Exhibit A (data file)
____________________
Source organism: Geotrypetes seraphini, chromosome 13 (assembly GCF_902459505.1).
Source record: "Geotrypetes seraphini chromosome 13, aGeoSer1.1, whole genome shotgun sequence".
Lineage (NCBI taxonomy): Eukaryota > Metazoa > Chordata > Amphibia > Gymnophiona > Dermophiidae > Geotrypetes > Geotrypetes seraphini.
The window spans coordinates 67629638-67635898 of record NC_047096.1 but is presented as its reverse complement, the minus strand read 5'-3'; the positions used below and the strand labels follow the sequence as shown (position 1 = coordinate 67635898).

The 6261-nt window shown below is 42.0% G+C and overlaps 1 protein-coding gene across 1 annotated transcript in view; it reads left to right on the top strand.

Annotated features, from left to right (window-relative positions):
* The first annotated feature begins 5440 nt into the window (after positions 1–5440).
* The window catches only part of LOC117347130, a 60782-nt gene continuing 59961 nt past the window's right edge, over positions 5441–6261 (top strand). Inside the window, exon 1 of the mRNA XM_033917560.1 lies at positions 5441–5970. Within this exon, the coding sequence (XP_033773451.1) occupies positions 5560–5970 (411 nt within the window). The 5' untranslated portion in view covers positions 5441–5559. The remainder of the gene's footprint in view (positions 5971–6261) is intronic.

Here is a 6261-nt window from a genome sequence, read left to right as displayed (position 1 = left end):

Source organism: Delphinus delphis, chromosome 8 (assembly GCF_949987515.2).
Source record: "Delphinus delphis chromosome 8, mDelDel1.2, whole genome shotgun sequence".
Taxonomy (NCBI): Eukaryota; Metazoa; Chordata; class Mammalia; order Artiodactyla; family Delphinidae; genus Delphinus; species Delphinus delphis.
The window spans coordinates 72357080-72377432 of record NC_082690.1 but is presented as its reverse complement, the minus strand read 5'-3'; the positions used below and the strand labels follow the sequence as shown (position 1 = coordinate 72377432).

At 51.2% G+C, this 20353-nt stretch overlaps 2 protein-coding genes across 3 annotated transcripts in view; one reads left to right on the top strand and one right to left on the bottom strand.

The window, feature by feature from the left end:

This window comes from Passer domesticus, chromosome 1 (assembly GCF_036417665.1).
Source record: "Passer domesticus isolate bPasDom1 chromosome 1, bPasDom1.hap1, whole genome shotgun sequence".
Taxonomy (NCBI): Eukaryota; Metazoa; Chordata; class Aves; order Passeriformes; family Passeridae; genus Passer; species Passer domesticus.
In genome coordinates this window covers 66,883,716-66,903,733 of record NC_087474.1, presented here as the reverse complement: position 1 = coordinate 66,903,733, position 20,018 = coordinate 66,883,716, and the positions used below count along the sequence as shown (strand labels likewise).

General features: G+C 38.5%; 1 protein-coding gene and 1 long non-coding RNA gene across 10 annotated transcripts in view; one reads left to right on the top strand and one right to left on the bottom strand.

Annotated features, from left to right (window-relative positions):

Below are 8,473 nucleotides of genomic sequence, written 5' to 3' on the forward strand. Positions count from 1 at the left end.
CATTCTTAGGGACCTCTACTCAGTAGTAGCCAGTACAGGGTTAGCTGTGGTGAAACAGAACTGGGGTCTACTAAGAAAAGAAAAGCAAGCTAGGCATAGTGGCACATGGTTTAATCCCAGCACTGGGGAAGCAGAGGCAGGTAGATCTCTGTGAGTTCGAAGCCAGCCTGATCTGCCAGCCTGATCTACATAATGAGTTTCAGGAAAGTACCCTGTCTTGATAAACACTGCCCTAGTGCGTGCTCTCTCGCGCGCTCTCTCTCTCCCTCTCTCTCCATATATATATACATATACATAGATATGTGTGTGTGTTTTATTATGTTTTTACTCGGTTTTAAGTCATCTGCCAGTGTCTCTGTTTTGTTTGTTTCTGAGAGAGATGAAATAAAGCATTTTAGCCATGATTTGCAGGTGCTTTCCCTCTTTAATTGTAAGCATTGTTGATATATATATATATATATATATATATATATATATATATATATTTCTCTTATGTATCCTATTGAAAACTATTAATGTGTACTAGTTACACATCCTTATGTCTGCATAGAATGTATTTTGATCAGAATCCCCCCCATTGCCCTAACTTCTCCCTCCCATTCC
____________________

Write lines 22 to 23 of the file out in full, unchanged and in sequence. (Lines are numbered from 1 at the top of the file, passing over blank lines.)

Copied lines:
Below are 8,473 nucleotides of genomic sequence, written 5' to 3' on the forward strand. Positions count from 1 at the left end.
CATTCTTAGGGACCTCTACTCAGTAGTAGCCAGTACAGGGTTAGCTGTGGTGAAACAGAACTGGGGTCTACTAAGAAAAGAAAAGCAAGCTAGGCATAGTGGCACATGGTTTAATCCCAGCACTGGGGAAGCAGAGGCAGGTAGATCTCTGTGAGTTCGAAGCCAGCCTGATCTGCCAGCCTGATCTACATAATGAGTTTCAGGAAAGTACCCTGTCTTGATAAACACTGCCCTAGTGCGTGCTCTCTCGCGCGCTCTCTCTCTCCCTCTCTCTCCATATATATATACATATACATAGATATGTGTGTGTGTTTTATTATGTTTTTACTCGGTTTTAAGTCATCTGCCAGTGTCTCTGTTTTGTTTGTTTCTGAGAGAGATGAAATAAAGCATTTTAGCCATGATTTGCAGGTGCTTTCCCTCTTTAATTGTAAGCATTGTTGATATATATATATATATATATATATATATATATATATATATATTTCTCTTATGTATCCTATTGAAAACTATTAATGTGTACTAGTTACACATCCTTATGTCTGCATAGAATGTATTTTGATCAGAATCCCCCCCATTGCCCTAACTTCTCCCTCCCATTCC